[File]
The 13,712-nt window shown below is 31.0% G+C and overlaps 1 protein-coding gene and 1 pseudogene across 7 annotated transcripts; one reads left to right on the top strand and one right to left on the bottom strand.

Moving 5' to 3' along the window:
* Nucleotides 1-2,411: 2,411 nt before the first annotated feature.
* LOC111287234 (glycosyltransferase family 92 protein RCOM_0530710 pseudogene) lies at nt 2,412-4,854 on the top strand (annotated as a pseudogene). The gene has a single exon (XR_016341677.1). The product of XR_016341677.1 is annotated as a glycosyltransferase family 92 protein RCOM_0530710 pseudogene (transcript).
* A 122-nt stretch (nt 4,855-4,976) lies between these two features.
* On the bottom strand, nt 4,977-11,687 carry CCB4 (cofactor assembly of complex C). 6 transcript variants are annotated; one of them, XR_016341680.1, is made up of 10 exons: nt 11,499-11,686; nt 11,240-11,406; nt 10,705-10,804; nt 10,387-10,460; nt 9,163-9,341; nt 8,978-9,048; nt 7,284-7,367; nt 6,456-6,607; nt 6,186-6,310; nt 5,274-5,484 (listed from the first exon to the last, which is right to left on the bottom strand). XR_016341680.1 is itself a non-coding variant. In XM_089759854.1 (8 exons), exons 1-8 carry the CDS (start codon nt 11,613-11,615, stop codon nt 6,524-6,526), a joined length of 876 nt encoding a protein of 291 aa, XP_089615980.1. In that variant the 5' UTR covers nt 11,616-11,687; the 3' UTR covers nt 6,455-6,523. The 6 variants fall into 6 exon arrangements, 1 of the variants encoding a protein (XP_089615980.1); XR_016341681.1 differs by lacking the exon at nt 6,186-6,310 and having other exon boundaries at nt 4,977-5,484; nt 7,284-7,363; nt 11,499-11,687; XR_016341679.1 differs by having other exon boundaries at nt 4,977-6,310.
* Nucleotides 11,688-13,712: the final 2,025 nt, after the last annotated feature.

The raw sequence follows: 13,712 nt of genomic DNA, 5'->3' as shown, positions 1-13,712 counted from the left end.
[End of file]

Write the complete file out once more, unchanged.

The 13,712-nt window shown below is 31.0% G+C and overlaps 1 protein-coding gene and 1 pseudogene across 7 annotated transcripts; one reads left to right on the top strand and one right to left on the bottom strand.

Moving 5' to 3' along the window:
* Nucleotides 1-2,411: 2,411 nt before the first annotated feature.
* LOC111287234 (glycosyltransferase family 92 protein RCOM_0530710 pseudogene) lies at nt 2,412-4,854 on the top strand (annotated as a pseudogene). The gene has a single exon (XR_016341677.1). The product of XR_016341677.1 is annotated as a glycosyltransferase family 92 protein RCOM_0530710 pseudogene (transcript).
* A 122-nt stretch (nt 4,855-4,976) lies between these two features.
* On the bottom strand, nt 4,977-11,687 carry CCB4 (cofactor assembly of complex C). 6 transcript variants are annotated; one of them, XR_016341680.1, is made up of 10 exons: nt 11,499-11,686; nt 11,240-11,406; nt 10,705-10,804; nt 10,387-10,460; nt 9,163-9,341; nt 8,978-9,048; nt 7,284-7,367; nt 6,456-6,607; nt 6,186-6,310; nt 5,274-5,484 (listed from the first exon to the last, which is right to left on the bottom strand). XR_016341680.1 is itself a non-coding variant. In XM_089759854.1 (8 exons), exons 1-8 carry the CDS (start codon nt 11,613-11,615, stop codon nt 6,524-6,526), a joined length of 876 nt encoding a protein of 291 aa, XP_089615980.1. In that variant the 5' UTR covers nt 11,616-11,687; the 3' UTR covers nt 6,455-6,523. The 6 variants fall into 6 exon arrangements, 1 of the variants encoding a protein (XP_089615980.1); XR_016341681.1 differs by lacking the exon at nt 6,186-6,310 and having other exon boundaries at nt 4,977-5,484; nt 7,284-7,363; nt 11,499-11,687; XR_016341679.1 differs by having other exon boundaries at nt 4,977-6,310.
* Nucleotides 11,688-13,712: the final 2,025 nt, after the last annotated feature.

The raw sequence follows: 13,712 nt of genomic DNA, 5'->3' as shown, positions 1-13,712 counted from the left end.